If you have ever visited downtown Champaign, you probably noticed that most shops are packed tightly together, some with no spaces between them, while others have the smallest of alleyways. Radio Maria sits snugly on the corner of Walnut and Taylor. Looking above the outside parapet, the name “Witt” is carved in stone. Many Champaign buildings are named after important family members or founders of the town, similar to downtown Urbana’s named alleyways.
The Radio Maria building has been many things since its inception. It began as a glass store in the 1920’s, owned by T.M. Bacon and Son (who still exist at a different location downtown). Then, the building became a paint store where Sharon Owens, co-owner of Radio Maria, used to shop. When Sharon bought the building in 1996, she combined the old paint store with the livery and garage next door, and Radio Maria was born.
Though Radio Maria is now a fixture of downtown Champaign, owners Sharon Owens and David Spears never intended to open a restaurant. Before buying the space, Sharon was an art student, and in her words “Artists are not usually employed as artists” so she ended up doing a lot of restaurant work to supplement her art career. The same was true for her husband and partner, David. They had been experimenting with funky cuisines with their friends at dinner parties, and became inspired to open a restaurant with the goal of having a “creative restaurant.” According to Sharon, “At the time you’d go to Chicago and the meals were fantastic. We wanted that experience here.” They decided to create a menu inspired by their world travels, focusing especially on Spanish and Latin cuisine, but always with their unique, creative flair.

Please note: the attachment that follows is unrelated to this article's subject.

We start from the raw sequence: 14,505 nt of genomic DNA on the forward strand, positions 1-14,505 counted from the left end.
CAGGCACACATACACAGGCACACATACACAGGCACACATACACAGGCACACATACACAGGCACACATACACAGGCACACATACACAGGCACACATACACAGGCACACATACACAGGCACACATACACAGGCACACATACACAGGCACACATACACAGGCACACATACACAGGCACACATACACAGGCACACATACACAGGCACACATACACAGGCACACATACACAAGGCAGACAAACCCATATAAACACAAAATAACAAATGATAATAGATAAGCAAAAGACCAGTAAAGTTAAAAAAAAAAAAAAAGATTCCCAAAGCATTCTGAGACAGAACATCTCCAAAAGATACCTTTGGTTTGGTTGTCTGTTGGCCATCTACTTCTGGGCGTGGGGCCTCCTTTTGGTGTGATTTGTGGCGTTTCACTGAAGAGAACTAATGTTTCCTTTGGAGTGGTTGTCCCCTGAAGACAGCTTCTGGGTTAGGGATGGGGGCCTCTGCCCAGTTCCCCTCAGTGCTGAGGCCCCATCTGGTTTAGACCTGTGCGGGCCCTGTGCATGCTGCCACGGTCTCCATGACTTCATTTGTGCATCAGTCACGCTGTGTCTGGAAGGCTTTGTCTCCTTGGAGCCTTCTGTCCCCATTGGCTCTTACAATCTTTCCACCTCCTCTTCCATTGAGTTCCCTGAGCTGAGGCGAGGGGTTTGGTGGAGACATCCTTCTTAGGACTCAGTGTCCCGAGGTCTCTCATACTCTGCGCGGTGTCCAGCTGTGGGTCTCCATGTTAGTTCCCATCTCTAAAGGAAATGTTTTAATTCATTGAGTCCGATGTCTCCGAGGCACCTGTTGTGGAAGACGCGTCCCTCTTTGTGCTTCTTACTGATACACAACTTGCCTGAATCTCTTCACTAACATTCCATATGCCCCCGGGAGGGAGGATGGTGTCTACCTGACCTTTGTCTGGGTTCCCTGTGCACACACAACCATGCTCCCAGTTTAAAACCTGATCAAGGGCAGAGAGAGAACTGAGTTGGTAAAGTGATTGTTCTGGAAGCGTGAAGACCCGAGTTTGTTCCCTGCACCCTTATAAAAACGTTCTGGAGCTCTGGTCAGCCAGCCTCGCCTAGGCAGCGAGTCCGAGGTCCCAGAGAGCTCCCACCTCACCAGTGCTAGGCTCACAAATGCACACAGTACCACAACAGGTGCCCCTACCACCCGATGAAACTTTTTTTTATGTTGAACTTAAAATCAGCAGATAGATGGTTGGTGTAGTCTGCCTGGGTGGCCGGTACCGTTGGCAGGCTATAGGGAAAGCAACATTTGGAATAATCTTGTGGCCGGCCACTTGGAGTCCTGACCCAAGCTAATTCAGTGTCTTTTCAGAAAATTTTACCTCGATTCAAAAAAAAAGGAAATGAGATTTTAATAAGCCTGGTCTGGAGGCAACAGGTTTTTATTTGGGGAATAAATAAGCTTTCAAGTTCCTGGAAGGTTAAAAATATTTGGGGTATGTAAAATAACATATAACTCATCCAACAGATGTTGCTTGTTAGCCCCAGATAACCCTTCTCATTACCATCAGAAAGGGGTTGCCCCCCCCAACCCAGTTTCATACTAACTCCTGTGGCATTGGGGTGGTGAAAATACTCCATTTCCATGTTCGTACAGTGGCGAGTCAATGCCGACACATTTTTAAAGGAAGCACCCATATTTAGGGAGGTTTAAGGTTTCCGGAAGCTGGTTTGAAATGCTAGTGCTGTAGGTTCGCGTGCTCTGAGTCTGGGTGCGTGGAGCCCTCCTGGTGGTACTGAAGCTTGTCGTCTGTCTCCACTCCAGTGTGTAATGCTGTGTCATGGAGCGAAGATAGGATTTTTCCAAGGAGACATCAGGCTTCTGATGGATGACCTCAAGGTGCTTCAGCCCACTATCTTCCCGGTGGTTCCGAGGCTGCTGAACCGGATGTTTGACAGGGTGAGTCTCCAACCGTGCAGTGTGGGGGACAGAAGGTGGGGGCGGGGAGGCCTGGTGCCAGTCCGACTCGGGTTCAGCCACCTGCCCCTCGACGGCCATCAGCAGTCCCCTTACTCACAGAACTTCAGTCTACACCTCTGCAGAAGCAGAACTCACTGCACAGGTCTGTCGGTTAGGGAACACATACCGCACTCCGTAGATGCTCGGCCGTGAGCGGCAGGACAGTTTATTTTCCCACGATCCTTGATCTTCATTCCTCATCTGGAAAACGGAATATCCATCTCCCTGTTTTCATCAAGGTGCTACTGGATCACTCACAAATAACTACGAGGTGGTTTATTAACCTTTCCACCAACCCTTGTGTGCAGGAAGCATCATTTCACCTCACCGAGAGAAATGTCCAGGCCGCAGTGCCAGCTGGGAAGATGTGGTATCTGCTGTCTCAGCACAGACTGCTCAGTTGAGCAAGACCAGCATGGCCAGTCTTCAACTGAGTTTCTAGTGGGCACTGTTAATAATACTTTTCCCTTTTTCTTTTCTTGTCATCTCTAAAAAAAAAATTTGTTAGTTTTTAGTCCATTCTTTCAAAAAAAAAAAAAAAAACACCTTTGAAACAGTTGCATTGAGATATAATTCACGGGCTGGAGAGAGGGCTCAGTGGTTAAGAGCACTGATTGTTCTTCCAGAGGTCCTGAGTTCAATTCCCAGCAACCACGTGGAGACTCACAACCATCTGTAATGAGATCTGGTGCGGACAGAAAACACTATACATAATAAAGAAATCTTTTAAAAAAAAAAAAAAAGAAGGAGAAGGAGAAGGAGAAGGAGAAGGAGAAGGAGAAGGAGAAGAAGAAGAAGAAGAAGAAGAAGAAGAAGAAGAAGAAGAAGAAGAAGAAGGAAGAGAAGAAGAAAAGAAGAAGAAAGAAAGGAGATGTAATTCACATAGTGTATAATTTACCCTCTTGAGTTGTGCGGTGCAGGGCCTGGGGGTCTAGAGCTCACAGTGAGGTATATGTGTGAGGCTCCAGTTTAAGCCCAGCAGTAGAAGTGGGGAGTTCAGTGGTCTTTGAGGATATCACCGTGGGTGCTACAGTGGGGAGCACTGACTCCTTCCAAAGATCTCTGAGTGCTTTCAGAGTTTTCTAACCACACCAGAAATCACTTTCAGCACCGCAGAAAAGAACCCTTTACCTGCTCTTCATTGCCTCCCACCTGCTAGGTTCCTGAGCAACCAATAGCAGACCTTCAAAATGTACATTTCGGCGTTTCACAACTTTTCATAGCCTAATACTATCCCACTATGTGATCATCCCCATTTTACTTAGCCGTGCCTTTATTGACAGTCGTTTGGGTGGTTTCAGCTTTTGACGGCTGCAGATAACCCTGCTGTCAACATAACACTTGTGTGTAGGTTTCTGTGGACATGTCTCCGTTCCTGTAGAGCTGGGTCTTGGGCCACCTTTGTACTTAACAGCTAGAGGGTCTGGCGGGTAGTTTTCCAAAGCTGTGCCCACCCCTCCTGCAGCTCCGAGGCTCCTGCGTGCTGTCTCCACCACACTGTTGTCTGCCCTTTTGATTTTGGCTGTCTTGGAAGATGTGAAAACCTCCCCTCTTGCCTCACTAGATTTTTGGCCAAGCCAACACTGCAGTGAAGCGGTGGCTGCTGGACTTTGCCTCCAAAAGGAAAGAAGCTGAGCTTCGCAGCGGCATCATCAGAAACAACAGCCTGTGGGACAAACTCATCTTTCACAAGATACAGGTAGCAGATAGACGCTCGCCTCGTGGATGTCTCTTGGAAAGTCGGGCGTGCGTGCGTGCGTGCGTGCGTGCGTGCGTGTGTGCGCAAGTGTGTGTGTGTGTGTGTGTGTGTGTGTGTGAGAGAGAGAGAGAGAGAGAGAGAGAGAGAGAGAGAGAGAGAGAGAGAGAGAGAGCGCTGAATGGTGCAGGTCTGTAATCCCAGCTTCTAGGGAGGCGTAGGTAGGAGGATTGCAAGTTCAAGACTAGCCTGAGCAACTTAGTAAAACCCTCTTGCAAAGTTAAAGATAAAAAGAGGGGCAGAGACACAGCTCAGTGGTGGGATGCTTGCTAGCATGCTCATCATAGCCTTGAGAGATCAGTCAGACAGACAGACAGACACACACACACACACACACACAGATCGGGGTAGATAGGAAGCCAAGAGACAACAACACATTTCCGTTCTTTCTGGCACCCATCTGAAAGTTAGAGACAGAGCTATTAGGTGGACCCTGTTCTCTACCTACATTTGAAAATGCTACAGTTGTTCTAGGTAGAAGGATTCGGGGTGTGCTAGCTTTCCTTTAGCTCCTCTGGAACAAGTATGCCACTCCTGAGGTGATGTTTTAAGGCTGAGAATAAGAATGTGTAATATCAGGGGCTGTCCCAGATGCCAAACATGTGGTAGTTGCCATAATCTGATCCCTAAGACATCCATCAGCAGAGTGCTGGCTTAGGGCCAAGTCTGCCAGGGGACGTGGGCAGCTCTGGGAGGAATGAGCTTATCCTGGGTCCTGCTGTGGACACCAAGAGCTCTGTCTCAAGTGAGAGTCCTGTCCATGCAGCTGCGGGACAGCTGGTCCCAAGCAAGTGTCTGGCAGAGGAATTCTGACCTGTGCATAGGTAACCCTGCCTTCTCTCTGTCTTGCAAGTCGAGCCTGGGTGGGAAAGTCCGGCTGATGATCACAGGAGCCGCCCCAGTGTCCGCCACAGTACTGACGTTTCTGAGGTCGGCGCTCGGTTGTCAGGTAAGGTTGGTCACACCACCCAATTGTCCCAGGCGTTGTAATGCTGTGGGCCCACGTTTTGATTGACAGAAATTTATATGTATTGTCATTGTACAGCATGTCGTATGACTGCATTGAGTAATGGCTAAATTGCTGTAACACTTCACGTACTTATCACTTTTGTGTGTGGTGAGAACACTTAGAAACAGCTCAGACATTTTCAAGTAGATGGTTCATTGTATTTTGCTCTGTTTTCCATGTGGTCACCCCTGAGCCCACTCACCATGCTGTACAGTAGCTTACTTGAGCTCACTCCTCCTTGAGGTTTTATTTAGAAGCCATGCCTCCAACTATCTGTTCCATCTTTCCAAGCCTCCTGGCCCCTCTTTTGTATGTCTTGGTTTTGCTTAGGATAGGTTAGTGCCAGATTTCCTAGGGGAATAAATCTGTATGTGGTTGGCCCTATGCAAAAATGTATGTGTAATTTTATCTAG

David was interested in architecture and interior design, so he did the remodeling, and Sharon painted walls and filled the tables and menu covers with ephemera. Soon they had their very own restaurant. Now all they needed was a name. Sharon and David wanted a name that did not signify a certain cuisine. They were inspired by Radio Free Europe, and drew from it for the first half of the name. Despite popular belief, Sharon is not the famed “Maria” of the restaurant’s name–they have a friend and waitress named Maria, and the inspiration came from her. Radio Maria has an emphasis on cooking local and making things from scratch. “Cooking is art,” Sharon said, “and I want this to be the most creative space and menu.” The atmosphere is meant to be casual and fun, but the food is fine-dining quality.